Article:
Julian Sanchez header image 2

photos by Lara Shipley

Law and Culture

April 7th, 2003 · No Comments

Much quoted since the sad death of Daniel Patrick Moynihan has been his aphorism:

The central conservative truth is that it is culture, not politics, that determines the success of a society.
The central liberal truth is that politics can change a culture and save it from itself.

However, as Matthew Yglesias observed a while back, the idea that politics can change culture is scarcely alien to conservatives. Why do they shudder with such fear at the legalization of gay marriage? Why are they so eager to ban naughty speech? What, in short, is the political front of the “culture wars” about if not the belief that politics can change culture? In fact, the oft-heard conservative claim that they oppose “social engineering” is entirely disingenuous: they’re all too eager to make use of their own to roll back social trends of which they disapprove.

Within limits—human nature is not infinitely plastic—I think both sides are mostly right about this. An friend in high school once treated me to the spectacularly circular argument that even “soft” drugs like marijuana must remain illegal because they’re so very dangerous. And how do we know they’re so dangerous? Well, because they’re illegal, of course!

But I wonder whether one of the central libertarian truths isn’t that, perhaps, to the extent that politics can “save” culture, it ought not to. What distinguishes politics, after all, is that it either threatens people, or does things with their money, whether they want said things done or not. The former isn’t how civil people go about changing one another’s minds, and the latter seems insulting at the very least (thanks for the cash, now we’ll use it to tell you what to think). Bear in mind that, for the slogan to have any meaning, the change in culture must be fundamentally undemocratic and top-down in form. If the culture were already moving in a certain direction, then a political change in that same direction would be an instance of culture changing politics, not the reverse. Politics is required to change culture only when those who wield political power find themelves at odds with that culture, which is to say, at odds with those they’re supposed to be representing. To paraphrase Goebbels, whenever I hear anyone talk about politics changing culture, I reach for my gun…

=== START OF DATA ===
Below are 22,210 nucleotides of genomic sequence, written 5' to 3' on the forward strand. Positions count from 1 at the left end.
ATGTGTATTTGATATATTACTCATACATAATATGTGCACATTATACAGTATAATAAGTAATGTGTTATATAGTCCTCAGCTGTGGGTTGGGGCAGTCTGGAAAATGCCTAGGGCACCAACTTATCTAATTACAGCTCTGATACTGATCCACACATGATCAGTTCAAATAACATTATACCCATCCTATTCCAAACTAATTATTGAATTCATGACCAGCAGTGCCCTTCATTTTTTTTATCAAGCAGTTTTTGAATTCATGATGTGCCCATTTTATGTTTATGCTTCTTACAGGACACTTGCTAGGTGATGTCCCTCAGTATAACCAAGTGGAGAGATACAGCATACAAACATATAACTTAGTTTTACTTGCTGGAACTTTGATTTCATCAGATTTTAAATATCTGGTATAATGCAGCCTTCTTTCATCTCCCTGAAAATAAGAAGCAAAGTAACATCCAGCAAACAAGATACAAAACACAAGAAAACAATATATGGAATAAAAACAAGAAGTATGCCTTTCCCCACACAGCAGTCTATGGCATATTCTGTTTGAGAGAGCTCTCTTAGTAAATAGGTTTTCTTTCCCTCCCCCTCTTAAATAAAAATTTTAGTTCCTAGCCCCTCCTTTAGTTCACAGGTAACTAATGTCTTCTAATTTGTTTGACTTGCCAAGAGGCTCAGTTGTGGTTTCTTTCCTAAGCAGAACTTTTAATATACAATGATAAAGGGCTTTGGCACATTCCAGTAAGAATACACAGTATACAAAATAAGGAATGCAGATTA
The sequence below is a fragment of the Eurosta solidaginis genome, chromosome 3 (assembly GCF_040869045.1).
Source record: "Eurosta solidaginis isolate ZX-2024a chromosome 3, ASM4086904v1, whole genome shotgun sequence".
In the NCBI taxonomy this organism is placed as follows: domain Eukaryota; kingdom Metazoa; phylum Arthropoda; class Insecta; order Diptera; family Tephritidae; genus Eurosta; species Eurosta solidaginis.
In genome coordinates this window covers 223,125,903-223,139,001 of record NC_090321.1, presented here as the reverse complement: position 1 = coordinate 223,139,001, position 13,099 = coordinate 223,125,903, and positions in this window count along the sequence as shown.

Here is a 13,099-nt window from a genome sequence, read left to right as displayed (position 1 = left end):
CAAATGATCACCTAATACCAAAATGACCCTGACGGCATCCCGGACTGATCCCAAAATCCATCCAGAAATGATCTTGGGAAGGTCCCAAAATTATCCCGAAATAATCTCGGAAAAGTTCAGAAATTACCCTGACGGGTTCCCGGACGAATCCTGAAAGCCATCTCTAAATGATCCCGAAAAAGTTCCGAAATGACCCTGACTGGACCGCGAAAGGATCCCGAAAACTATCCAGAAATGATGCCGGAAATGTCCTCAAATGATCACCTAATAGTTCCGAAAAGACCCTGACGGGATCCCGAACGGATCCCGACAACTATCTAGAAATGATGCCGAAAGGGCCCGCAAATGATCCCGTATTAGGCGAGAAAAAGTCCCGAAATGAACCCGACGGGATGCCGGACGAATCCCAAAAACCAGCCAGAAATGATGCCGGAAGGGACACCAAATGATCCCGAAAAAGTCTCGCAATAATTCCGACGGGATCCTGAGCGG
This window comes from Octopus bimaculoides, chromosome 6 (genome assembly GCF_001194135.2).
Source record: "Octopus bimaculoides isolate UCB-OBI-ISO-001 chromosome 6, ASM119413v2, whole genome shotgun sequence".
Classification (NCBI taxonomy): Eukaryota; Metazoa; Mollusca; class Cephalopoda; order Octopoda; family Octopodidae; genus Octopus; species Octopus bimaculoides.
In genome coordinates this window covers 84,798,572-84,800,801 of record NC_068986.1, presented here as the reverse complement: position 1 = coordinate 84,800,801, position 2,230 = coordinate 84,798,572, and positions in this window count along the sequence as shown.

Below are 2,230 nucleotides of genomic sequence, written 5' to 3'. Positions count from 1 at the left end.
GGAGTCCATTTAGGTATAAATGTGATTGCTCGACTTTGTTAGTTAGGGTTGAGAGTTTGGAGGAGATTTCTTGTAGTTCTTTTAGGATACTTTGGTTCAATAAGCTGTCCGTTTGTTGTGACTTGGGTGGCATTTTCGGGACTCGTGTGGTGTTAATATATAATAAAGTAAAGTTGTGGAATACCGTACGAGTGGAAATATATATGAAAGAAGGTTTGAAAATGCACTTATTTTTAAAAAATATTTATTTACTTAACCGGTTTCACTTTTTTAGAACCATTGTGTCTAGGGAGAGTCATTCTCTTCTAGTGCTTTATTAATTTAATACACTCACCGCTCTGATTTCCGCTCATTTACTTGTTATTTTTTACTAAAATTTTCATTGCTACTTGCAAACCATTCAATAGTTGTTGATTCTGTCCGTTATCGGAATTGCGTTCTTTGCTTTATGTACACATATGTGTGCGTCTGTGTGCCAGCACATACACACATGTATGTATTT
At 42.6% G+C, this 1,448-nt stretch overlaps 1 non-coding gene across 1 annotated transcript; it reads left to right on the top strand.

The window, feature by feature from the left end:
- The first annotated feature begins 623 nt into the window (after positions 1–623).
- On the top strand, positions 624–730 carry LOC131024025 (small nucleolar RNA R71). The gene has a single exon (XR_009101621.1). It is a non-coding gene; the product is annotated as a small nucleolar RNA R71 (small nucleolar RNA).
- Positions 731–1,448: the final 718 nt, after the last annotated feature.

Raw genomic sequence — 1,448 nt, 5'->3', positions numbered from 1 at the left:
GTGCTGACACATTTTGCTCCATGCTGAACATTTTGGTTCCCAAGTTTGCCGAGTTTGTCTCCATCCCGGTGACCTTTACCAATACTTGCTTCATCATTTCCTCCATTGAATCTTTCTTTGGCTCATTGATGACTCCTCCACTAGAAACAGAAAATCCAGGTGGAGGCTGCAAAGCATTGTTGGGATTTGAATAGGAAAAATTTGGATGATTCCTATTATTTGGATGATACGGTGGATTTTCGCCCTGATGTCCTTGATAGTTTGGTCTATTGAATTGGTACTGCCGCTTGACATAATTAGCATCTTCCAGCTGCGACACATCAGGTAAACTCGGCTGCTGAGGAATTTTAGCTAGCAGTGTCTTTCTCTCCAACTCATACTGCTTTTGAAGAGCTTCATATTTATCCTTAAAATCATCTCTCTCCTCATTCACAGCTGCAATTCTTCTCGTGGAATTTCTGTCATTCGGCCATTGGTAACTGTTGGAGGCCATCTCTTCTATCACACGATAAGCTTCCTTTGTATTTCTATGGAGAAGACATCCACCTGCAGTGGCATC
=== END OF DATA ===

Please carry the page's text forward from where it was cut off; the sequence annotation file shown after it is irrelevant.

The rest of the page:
Tags: Uncategorized